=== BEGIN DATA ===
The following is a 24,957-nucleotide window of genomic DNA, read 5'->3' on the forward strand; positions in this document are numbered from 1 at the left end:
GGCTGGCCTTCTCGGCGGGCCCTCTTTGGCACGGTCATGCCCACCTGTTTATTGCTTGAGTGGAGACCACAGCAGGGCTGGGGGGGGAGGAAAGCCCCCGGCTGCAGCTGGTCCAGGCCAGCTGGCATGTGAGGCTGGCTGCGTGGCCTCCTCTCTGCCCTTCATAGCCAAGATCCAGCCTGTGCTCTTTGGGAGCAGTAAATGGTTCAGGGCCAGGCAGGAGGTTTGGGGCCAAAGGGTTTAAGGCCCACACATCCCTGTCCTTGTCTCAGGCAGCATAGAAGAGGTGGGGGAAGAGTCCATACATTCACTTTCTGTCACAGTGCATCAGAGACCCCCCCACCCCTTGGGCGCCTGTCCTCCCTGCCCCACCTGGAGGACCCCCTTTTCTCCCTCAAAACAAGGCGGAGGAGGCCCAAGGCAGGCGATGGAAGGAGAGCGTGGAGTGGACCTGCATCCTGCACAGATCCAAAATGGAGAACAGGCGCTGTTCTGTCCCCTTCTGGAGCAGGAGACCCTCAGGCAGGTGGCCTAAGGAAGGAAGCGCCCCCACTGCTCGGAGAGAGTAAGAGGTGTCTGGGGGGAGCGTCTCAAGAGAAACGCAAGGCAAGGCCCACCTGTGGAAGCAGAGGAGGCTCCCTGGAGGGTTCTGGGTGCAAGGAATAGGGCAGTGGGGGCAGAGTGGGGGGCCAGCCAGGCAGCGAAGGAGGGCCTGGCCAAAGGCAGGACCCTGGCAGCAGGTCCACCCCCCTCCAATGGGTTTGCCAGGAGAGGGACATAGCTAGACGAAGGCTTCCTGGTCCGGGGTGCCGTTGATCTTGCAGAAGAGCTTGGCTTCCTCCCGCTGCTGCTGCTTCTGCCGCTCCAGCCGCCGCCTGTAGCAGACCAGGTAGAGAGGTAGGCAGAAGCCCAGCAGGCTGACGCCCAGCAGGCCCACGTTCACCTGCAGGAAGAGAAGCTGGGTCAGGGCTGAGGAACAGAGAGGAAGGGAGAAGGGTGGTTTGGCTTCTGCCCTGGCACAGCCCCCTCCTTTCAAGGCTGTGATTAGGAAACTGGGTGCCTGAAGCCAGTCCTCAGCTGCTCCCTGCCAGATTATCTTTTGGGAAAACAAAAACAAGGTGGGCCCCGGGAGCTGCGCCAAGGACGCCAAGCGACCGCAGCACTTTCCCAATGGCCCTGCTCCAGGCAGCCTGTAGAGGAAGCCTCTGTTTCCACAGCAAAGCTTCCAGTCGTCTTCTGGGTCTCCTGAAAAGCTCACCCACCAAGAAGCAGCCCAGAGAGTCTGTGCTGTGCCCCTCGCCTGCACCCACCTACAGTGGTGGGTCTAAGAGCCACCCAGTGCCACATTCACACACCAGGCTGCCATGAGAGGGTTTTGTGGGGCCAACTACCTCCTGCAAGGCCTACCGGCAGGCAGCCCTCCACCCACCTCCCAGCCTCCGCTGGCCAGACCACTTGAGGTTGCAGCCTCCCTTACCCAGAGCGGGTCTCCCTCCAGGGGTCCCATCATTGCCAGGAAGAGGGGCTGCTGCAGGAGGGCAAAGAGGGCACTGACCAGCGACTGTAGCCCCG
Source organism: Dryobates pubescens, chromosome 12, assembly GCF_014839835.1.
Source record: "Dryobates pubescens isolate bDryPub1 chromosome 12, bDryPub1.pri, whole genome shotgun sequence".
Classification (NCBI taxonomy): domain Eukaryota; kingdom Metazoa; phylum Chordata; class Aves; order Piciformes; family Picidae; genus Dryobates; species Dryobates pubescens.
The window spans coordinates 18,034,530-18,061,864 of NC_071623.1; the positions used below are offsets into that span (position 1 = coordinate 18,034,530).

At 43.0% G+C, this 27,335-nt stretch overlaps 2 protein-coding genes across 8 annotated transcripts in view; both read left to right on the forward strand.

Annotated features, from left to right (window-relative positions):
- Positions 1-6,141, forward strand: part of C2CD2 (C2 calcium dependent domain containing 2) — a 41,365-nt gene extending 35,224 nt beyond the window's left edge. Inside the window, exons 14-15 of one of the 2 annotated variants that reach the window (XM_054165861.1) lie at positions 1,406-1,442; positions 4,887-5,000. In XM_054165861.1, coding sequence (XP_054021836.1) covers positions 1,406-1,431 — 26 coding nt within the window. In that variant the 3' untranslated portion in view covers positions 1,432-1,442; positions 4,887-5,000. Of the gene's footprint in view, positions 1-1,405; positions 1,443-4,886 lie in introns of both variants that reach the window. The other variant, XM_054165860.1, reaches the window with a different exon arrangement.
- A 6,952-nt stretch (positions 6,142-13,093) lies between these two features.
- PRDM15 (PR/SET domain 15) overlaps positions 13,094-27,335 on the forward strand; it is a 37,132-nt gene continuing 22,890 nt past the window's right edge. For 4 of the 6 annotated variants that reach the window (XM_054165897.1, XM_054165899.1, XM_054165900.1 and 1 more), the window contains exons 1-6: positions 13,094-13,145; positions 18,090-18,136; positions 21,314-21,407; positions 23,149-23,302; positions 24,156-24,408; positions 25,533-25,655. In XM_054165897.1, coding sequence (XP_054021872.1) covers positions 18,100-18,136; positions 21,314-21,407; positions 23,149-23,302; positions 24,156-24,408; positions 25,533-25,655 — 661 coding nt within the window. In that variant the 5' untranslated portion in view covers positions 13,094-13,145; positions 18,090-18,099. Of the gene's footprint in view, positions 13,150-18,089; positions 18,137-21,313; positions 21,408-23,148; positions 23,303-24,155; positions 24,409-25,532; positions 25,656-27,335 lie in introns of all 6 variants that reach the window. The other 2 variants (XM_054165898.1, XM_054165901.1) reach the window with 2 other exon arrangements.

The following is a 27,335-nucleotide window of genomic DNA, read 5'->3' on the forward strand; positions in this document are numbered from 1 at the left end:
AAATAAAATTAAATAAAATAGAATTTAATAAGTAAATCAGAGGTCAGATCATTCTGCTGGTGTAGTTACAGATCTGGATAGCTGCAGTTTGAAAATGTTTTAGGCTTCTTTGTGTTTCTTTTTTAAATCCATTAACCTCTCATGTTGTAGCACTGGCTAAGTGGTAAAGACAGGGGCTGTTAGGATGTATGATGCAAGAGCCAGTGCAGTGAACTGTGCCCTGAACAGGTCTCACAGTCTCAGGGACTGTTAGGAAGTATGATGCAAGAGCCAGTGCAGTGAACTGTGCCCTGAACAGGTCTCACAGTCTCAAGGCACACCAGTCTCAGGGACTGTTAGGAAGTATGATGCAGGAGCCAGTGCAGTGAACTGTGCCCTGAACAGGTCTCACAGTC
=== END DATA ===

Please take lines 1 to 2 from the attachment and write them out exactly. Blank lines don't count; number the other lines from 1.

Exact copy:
The following is a 24,957-nucleotide window of genomic DNA, read 5'->3' on the forward strand; positions in this document are numbered from 1 at the left end:
GGCTGGCCTTCTCGGCGGGCCCTCTTTGGCACGGTCATGCCCACCTGTTTATTGCTTGAGTGGAGACCACAGCAGGGCTGGGGGGGGAGGAAAGCCCCCGGCTGCAGCTGGTCCAGGCCAGCTGGCATGTGAGGCTGGCTGCGTGGCCTCCTCTCTGCCCTTCATAGCCAAGATCCAGCCTGTGCTCTTTGGGAGCAGTAAATGGTTCAGGGCCAGGCAGGAGGTTTGGGGCCAAAGGGTTTAAGGCCCACACATCCCTGTCCTTGTCTCAGGCAGCATAGAAGAGGTGGGGGAAGAGTCCATACATTCACTTTCTGTCACAGTGCATCAGAGACCCCCCCACCCCTTGGGCGCCTGTCCTCCCTGCCCCACCTGGAGGACCCCCTTTTCTCCCTCAAAACAAGGCGGAGGAGGCCCAAGGCAGGCGATGGAAGGAGAGCGTGGAGTGGACCTGCATCCTGCACAGATCCAAAATGGAGAACAGGCGCTGTTCTGTCCCCTTCTGGAGCAGGAGACCCTCAGGCAGGTGGCCTAAGGAAGGAAGCGCCCCCACTGCTCGGAGAGAGTAAGAGGTGTCTGGGGGGAGCGTCTCAAGAGAAACGCAAGGCAAGGCCCACCTGTGGAAGCAGAGGAGGCTCCCTGGAGGGTTCTGGGTGCAAGGAATAGGGCAGTGGGGGCAGAGTGGGGGGCCAGCCAGGCAGCGAAGGAGGGCCTGGCCAAAGGCAGGACCCTGGCAGCAGGTCCACCCCCCTCCAATGGGTTTGCCAGGAGAGGGACATAGCTAGACGAAGGCTTCCTGGTCCGGGGTGCCGTTGATCTTGCAGAAGAGCTTGGCTTCCTCCCGCTGCTGCTGCTTCTGCCGCTCCAGCCGCCGCCTGTAGCAGACCAGGTAGAGAGGTAGGCAGAAGCCCAGCAGGCTGACGCCCAGCAGGCCCACGTTCACCTGCAGGAAGAGAAGCTGGGTCAGGGCTGAGGAACAGAGAGGAAGGGAGAAGGGTGGTTTGGCTTCTGCCCTGGCACAGCCCCCTCCTTTCAAGGCTGTGATTAGGAAACTGGGTGCCTGAAGCCAGTCCTCAGCTGCTCCCTGCCAGATTATCTTTTGGGAAAACAAAAACAAGGTGGGCCCCGGGAGCTGCGCCAAGGACGCCAAGCGACCGCAGCACTTTCCCAATGGCCCTGCTCCAGGCAGCCTGTAGAGGAAGCCTCTGTTTCCACAGCAAAGCTTCCAGTCGTCTTCTGGGTCTCCTGAAAAGCTCACCCACCAAGAAGCAGCCCAGAGAGTCTGTGCTGTGCCCCTCGCCTGCACCCACCTACAGTGGTGGGTCTAAGAGCCACCCAGTGCCACATTCACACACCAGGCTGCCATGAGAGGGTTTTGTGGGGCCAACTACCTCCTGCAAGGCCTACCGGCAGGCAGCCCTCCACCCACCTCCCAGCCTCCGCTGGCCAGACCACTTGAGGTTGCAGCCTCCCTTACCCAGAGCGGGTCTCCCTCCAGGGGTCCCATCATTGCCAGGAAGAGGGGCTGCTGCAGGAGGGCAAAGAGGGCACTGACCAGCGACTGTAGCCCCG